Yesterday I finished reading one of the most remarkable books that I have read for a long time. Longlisted for the Man Booker Prize, shortlisted for the Desmond Elliott Prize and given rave reviews in pretty much every broadsheet newspaper going, The Unlikely Pilgrimage of Harold Fry is a growing word-of-mouth book phenomenon that seems to be popping up everywhere I go, rather like David Nicholls’ One Day did a couple of years ago. Personally I felt that One Day was over-rated, which is perhaps why my vague association between it and Rachel Joyce’s debut novel meant it has taken me so long to finally read the latter. But I have done, and I’m so glad I did. This was a book that truly reminded me just why it can be so very rewarding investing your time in a novel.
Harold Fry is an unremarkable man. Recently retired from the local brewery, he lives a comfortable but empty existence in the suburbs of a small South Devon town with his wife Maureen. One April morning, as he reads the post over breakfast (apparently they still have early morning deliveries in South Devon), he comes across a pink envelope containing an unexpected letter. The letter is from a woman he hasn’t seen in twenty years called Queenie Hennessey, who once worked at the brewery with Harold; she tells him that she has cancer, and that there is nothing more that the doctors can do. We are told that she once did something kind for Harold, but then left the brewery suddenly without saying goodbye to him. A vague sense of guilt at not thanking her has stayed with him ever since, and it takes the pink letter with its stark message of goodbye to spur him out of his chair to do something about it.
He tries all morning to write a suitable reply to this unexpectedly devastating message, eventually producing a brief note that he feels he should send right away. Taking little more than his jacket and wallet, Harold trots down the road to the post box – but upon reaching it, keenly feels the inadequacy of his note. He decides to walk on to the next post box instead, but feels the same thing there. After rejecting a dozen opportunities to post his letter, he instead stops to phone the hospice in Berwick-upon Tweed where Queenie lies dying, and finds himself promising a strange thing to the nurse who answers the phone. He will walk to see Queenie; as long as he keeps walking, she must keep living. The walk is for Harold a way to atone for the mistakes of his past and in some way a chance to save one of the few people that he realises he can still call a friend. Knowing that if he turns back for home he will never set out again, he leaves then and there: no proper shoes, no change of clothes, no map or mobile phone. Just the knowledge that he must keep walking to Queenie.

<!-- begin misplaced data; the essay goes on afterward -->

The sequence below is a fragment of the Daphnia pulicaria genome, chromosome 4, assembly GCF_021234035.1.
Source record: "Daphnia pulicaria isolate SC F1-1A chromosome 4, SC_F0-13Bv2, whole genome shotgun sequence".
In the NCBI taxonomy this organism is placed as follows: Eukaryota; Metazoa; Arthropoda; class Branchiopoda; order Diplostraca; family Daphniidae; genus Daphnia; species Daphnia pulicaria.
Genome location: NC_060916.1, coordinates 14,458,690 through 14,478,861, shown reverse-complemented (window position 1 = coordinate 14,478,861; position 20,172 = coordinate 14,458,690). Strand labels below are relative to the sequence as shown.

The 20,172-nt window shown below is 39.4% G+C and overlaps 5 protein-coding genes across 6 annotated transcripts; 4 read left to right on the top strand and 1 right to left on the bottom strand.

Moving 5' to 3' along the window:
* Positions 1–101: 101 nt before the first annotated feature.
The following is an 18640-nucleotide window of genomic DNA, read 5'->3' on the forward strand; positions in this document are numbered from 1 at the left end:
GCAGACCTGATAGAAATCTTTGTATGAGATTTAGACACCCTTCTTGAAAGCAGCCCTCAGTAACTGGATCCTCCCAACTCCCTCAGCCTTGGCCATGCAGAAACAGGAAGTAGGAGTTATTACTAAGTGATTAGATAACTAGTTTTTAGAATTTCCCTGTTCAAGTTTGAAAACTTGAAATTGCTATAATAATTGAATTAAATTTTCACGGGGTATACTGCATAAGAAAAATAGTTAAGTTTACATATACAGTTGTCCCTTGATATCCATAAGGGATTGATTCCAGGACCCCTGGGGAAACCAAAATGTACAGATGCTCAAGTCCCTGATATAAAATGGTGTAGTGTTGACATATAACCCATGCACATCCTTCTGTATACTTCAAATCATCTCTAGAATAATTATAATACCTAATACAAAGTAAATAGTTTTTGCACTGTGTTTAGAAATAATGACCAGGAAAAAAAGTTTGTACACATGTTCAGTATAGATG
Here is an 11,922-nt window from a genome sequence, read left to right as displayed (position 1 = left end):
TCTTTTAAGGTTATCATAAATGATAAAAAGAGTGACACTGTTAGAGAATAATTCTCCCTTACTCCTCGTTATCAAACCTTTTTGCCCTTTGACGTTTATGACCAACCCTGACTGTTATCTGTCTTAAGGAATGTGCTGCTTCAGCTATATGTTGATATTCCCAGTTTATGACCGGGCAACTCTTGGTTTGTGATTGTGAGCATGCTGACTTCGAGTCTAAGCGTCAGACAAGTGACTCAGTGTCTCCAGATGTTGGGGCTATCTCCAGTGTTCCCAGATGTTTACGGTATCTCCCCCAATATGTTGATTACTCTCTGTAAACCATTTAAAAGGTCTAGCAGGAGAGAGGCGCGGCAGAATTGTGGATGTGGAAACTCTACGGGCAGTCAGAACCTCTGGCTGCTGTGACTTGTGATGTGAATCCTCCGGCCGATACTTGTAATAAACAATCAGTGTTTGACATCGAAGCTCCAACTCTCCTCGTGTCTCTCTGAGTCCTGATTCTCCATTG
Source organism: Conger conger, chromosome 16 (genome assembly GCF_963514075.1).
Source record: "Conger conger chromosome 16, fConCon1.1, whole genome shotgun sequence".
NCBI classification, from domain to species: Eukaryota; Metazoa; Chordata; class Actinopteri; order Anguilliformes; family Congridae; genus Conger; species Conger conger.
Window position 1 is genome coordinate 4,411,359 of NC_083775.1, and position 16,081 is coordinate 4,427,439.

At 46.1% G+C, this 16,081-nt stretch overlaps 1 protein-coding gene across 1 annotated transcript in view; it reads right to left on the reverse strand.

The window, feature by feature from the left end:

This is an odd decision indeed, as Harold is not a walker. As his wife tartly notes, the furthest he has ever previously walked is to the car. Ill equipped for a six hundred mile, three month expedition, he none the less perseveres, letting the rhythm of putting one (sore, blistered) foot in front of the other free his mind to wander through his memories. He thinks of Queenie and their time working together. He thinks of Maureen, who has moved into the spare bedroom and only seems to speak with him when she has something to criticise him for. He thinks of their son David, who he hasn’t spoken to for years. He thinks of his mother, who walked out on him shortly before his thirteenth birthday. Back in Devon, Maureen thinks of Harold; first crossly, but then with real regret at his sudden departure. Harold’s pilgrimage seems to inspire a lot of thinking and feeling and changing of minds amongst those he encounters.
This is a beautifully written novel. The language is simple but used almost poetically, and I found it very moving in a way that I don’t often experience with books. That said, it never becomes cloying or overly sentimental. Joyce has created real characters in Harold Fry that you can’t help but feel something for. However, while Harold and Maureen are at the core of this book, I couldn’t help but feel most of my sympathy for Queenie. No one in this novel seems to have an easy life, but poor Queenie ends up so alone that, faced with her death, the only person she has left to write to from her hospice is someone she worked with over twenty years previously; the sort of isolation she must have experienced in her later life to create that situation is quite breath-taking. This feeling also made me a little cross with Harold. As important as his walk is to him, by doing it rather than getting on the next train north he is also condemning a lonely old woman to remain lonely for yet more weeks when she has such little time left. As a reader I did feel that whatever the benefits of Harold’s pilgrimage, perhaps he could have comforted his friend a little longer and made amends a little later. Harold is basically a good man, but I could I could see why Maureen often got frustrated by him!
The Unlikely Pilgrimage of Harold Fry is a book that will stay with me a long time, and having finished reading it I am quietly mourning the loss of its companionship. Despite some of Harold’s encounters along his journey feeling slightly superfluous and his outlook on life occasionally tipping over into the pious, I ended up really enjoying it. It was hard to believe that this is Joyce’s debut novel and I look forward to reading more by her in the future. I therefore commit myself to becoming part of the word-of-mouth phenomenon and urge anyone reading this to try Harold Fry for yourself. I’m sure most readers will not regret doing so.
The Unlikely Pilgrimage of Harold Fry by Rachel Joyce
Published by Black Swan, paperback, March 2012
Author website: www.rachel-joyce.co.uk
With thanks to the publishers for providing me with this review copy.
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